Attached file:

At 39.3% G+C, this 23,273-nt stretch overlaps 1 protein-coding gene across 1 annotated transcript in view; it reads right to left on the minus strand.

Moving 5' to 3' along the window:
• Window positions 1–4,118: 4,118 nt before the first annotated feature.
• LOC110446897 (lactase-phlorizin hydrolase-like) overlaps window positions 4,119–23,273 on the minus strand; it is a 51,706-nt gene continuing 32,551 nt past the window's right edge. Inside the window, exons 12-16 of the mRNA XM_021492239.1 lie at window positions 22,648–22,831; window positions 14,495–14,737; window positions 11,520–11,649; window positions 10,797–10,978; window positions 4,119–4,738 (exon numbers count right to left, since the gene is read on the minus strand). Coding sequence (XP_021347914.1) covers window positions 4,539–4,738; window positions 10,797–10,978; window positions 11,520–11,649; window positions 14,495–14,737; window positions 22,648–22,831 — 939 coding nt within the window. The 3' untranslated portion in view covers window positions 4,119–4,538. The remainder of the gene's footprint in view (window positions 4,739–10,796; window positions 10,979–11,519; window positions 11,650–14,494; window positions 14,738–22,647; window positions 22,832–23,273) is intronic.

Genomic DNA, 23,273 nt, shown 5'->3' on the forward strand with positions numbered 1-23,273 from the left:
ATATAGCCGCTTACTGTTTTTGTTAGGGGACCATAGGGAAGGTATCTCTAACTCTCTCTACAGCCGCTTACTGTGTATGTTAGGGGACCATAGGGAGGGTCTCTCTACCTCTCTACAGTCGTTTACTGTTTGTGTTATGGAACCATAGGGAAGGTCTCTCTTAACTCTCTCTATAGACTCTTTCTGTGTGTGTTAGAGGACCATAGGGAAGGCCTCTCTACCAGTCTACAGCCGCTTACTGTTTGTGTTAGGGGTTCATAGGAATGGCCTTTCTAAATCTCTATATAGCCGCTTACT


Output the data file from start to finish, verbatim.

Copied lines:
At 39.3% G+C, this 23,273-nt stretch overlaps 1 protein-coding gene across 1 annotated transcript in view; it reads right to left on the minus strand.

Moving 5' to 3' along the window:
• Window positions 1–4,118: 4,118 nt before the first annotated feature.
• LOC110446897 (lactase-phlorizin hydrolase-like) overlaps window positions 4,119–23,273 on the minus strand; it is a 51,706-nt gene continuing 32,551 nt past the window's right edge. Inside the window, exons 12-16 of the mRNA XM_021492239.1 lie at window positions 22,648–22,831; window positions 14,495–14,737; window positions 11,520–11,649; window positions 10,797–10,978; window positions 4,119–4,738 (exon numbers count right to left, since the gene is read on the minus strand). Coding sequence (XP_021347914.1) covers window positions 4,539–4,738; window positions 10,797–10,978; window positions 11,520–11,649; window positions 14,495–14,737; window positions 22,648–22,831 — 939 coding nt within the window. The 3' untranslated portion in view covers window positions 4,119–4,538. The remainder of the gene's footprint in view (window positions 4,739–10,796; window positions 10,979–11,519; window positions 11,650–14,494; window positions 14,738–22,647; window positions 22,832–23,273) is intronic.

Genomic DNA, 23,273 nt, shown 5'->3' on the forward strand with positions numbered 1-23,273 from the left:
ATATAGCCGCTTACTGTTTTTGTTAGGGGACCATAGGGAAGGTATCTCTAACTCTCTCTACAGCCGCTTACTGTGTATGTTAGGGGACCATAGGGAGGGTCTCTCTACCTCTCTACAGTCGTTTACTGTTTGTGTTATGGAACCATAGGGAAGGTCTCTCTTAACTCTCTCTATAGACTCTTTCTGTGTGTGTTAGAGGACCATAGGGAAGGCCTCTCTACCAGTCTACAGCCGCTTACTGTTTGTGTTAGGGGTTCATAGGAATGGCCTTTCTAAATCTCTATATAGCCGCTTACT